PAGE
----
A Crowner John medieval mystery set in 12th century Devon, England When Crowner John is summoned to the bleak Devonshire moors to investigate the murder of a tin miner, he has little idea how difficult this new investigation will prove to be. The victim is a trusted and well-loved overman of Devon's most powerful and successful mine owner, Walter Knapman. There seems to be only one possible motive - to sabotage Walter's business. But the tinners have their own laws, and they are none too pleased at Crowner John's interference. Especially as their main experience of officials has been with Sheriff Richard de Revelle, whose notoriously high taxes keep them in a permanent state of fury and near rebellion. And then Walter disappears. Stephen Acland, Walter's business rival wastes no time in comforting Walter's beautiful wife Joan, who appears remarkably unmoved by her husband's disappearance. Meanwhile, Walter's brother is going frantic with worry ...or could it be guilt? A decapitated body, a missing tinner, a disgruntled band of miners and a mad Saxon, intent on the destruction of all things Norman. How on earth can Crowner John sort all this out when his wife hates him, his mistress has spurned him for a younger man, and his clerk is in the grip of a suicidal depression? Only Gwyn, Crowner John's indispensable right-hand man seems to be of any help at all, until he is arrested for murder and put on trial for his life.
Much of the county lies under the iron rule of the Royal Forest laws, with all hunting reserved to the King. The penalty for killing a deer is mutilation or death, and these harsh laws are rigorously upheld by the King's foresters, notorious for their greed and corruption. In June 1195, a horse gallops into the sleepy village of Sigford, the broken shaft of an arrow protruding from its rider's back. The embroidered badge sewn on the dead man's tunic identifies him as a senior officer of the Royal Forest. With the victim's purse still full of money, the motive for murder is a mystery. But when a second forest officer is violently attacked, county coroner Sir John de Wolfe begins to uncover evidence of a sinister conspiracy.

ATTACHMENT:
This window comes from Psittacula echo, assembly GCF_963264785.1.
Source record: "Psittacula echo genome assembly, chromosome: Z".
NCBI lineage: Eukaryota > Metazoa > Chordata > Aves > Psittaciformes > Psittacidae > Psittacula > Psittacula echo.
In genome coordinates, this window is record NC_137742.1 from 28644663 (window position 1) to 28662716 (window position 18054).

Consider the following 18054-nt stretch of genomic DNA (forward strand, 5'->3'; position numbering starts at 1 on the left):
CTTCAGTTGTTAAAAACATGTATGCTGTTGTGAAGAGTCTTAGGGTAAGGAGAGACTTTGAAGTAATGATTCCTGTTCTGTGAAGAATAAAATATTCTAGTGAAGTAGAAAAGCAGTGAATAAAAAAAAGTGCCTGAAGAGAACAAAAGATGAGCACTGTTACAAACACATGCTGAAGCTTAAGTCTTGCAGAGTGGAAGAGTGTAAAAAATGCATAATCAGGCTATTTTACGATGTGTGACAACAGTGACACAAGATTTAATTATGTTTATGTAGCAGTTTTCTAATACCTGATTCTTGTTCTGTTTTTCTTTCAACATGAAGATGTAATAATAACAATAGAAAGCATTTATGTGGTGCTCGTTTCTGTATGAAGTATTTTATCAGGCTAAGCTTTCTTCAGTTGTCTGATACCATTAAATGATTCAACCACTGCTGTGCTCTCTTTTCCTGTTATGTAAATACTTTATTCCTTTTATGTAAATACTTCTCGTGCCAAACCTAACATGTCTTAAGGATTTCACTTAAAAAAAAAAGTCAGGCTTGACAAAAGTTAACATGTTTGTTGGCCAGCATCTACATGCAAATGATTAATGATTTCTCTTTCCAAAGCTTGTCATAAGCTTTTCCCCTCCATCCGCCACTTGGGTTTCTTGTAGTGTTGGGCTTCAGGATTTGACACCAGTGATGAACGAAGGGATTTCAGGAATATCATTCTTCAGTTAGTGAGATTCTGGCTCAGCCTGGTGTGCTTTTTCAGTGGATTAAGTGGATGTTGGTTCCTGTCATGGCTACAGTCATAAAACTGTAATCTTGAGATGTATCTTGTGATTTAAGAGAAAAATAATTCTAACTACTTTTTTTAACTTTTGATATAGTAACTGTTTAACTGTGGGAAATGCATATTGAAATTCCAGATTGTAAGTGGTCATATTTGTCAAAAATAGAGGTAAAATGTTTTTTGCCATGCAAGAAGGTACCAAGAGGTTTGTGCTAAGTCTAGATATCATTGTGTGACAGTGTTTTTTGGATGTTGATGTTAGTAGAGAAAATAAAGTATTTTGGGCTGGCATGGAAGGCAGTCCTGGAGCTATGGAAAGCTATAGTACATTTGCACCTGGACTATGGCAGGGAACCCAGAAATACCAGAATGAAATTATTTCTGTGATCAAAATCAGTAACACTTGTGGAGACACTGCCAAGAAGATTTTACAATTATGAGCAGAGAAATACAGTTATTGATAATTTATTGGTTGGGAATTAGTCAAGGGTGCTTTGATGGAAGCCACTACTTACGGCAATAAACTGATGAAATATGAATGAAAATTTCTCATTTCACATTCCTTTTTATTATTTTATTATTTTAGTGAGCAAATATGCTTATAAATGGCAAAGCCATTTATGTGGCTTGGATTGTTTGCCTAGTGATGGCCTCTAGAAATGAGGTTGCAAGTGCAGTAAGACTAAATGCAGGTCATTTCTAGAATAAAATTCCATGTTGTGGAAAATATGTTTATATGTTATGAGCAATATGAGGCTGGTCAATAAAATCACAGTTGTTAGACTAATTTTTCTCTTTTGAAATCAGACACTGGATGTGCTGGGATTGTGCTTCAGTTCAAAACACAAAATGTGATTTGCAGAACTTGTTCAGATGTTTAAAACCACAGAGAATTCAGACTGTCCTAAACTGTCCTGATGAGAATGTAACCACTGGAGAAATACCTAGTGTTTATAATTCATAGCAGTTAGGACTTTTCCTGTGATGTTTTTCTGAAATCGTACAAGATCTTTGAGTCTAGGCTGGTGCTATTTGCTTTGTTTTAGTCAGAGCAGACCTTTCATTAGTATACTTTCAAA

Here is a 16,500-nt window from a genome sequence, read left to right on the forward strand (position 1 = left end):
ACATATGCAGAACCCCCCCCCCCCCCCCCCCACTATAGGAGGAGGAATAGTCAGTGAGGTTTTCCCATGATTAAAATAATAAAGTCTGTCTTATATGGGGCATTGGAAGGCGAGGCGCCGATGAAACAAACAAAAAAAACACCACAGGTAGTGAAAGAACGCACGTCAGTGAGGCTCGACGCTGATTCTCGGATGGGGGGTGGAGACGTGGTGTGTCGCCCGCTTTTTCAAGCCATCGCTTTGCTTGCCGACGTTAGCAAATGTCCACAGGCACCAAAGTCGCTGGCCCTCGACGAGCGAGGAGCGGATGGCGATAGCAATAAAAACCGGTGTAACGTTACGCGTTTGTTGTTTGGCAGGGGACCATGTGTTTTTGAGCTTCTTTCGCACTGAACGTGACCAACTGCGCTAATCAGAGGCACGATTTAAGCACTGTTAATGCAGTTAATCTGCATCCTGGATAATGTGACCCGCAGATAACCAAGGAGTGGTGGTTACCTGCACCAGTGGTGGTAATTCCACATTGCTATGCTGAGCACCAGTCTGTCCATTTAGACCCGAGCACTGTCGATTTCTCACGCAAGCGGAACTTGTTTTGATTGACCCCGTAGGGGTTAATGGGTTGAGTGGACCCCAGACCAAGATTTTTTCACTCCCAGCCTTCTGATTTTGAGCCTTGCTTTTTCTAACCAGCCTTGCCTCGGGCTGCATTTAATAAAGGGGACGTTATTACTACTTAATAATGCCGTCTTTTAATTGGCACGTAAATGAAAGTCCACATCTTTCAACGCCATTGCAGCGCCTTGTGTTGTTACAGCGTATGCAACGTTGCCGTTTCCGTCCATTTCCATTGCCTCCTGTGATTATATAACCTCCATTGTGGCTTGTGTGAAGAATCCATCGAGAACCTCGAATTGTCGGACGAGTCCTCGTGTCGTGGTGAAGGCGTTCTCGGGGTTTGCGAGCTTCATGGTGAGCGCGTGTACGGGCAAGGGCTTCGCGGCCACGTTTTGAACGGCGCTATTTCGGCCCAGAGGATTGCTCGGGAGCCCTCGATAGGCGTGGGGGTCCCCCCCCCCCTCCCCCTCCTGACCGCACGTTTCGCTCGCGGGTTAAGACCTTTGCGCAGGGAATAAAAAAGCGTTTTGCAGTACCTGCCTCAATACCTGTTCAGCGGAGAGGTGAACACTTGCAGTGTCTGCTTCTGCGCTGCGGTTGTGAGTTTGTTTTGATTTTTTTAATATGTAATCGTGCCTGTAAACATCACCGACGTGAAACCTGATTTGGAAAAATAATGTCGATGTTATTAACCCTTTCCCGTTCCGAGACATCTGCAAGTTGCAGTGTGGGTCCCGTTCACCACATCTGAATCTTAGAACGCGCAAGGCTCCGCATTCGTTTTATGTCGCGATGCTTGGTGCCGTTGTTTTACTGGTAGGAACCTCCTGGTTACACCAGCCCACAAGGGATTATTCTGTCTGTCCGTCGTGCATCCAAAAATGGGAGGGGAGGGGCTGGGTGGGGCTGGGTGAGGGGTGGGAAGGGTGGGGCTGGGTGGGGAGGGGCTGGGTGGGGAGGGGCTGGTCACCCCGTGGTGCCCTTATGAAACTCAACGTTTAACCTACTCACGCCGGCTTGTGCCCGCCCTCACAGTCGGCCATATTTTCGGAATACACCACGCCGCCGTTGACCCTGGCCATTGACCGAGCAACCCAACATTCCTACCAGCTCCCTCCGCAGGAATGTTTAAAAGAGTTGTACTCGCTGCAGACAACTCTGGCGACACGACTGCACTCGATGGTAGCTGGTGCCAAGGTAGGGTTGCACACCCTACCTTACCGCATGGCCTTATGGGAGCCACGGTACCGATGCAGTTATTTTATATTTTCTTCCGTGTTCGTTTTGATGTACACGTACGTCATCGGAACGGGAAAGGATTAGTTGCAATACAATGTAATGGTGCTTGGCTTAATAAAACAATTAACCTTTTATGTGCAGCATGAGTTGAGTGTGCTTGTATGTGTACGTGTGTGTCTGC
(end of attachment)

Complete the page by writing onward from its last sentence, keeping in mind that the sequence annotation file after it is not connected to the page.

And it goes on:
More than 200,000 words of great crime and suspense fiction Each year, Ed Gorman and Martin H. Greenberg, editors of The World's Finest Mystery and Crime Stories, have reached farther past the boundaries of the United States to find the very best suspense from the world over. In this third volume of their series they have included stories from Germany, Belgium, and the United Kingdom as well as, of course, a number of fine stories from the U.S.A. Among these tales are winners of the Edgar Award, the Silver Dagger Award of the British Crime Writers, and other major awards in the field. In addition, here are reports on the field of mystery and crime writing from correspondents in the U.S. (Jon L. Breen), England (Maxim Jakubowski), Canada (Edo Van Belkom), Australia (David Honeybone), and Germany (Thomas Woertche). Altogether, with nearly 250,000 words of the best short suspense published in 2001, this bounteous volume is, as the Wall Street Journal said of the previous year's compilation, "the best value-for-money of any such anthology." The A-to-Z of the authors should excite the interest of any mystery reader: Robert Barnard • Lawrence Block • Jon L. Breen • Wolfgang Burger • Lillian Stewart Carl • Margaret Coel • Max Allan Collins • Bill Crider • Jeffery Deaver • Brendan DuBois • Susanna Gregory • Joseph Hansen • Carolyn G. Hart • Lauren Henderson • Edward D. Hoch • Clark Howard • Tatjana Kruse • Paul Lascaux • Dick Lochte • Peter Lovesey • Mary Jane Maffini • Ed McBain • Val McDermid • Marcia Muller • Joyce Carol Oates • Anne Perry • Nancy Pickard • Bill Pronzini • Ruth Rendell • S. J. Rozan • Billie Rubin • Kristine Kathryn Rusch • Stephan Rykena • David B. Silva • Nancy Springer • Jac. Toes • John Vermeulen • Donald E. Westlake • Carolyn Wheat. At the Publisher's request, this title is being sold without Digital Rights Management Software (DRM) applied.
A guidebook to 42 day walks in the Dartmoor National Park and surrounding area. Dartmoor is an area described as the last great wilderness of England. This Cicerone guide is an excellent introduction to the moor and the national park. The walks have been grouped into four large areas of Dartmoor: The South Moor; Widecombe Walks; The North East Moor; and The North West Moor. Most of the walks are circular and have been graded according to length (short, medium or long) and difficulty (easy, moderate and hard). The guide contains OS maps and photographs for every route. There are also outline suggestions for five longer routes on Dartmoor, as well as practical information on travel, advice on accommodation and how to make the most out of walking on Dartmoor.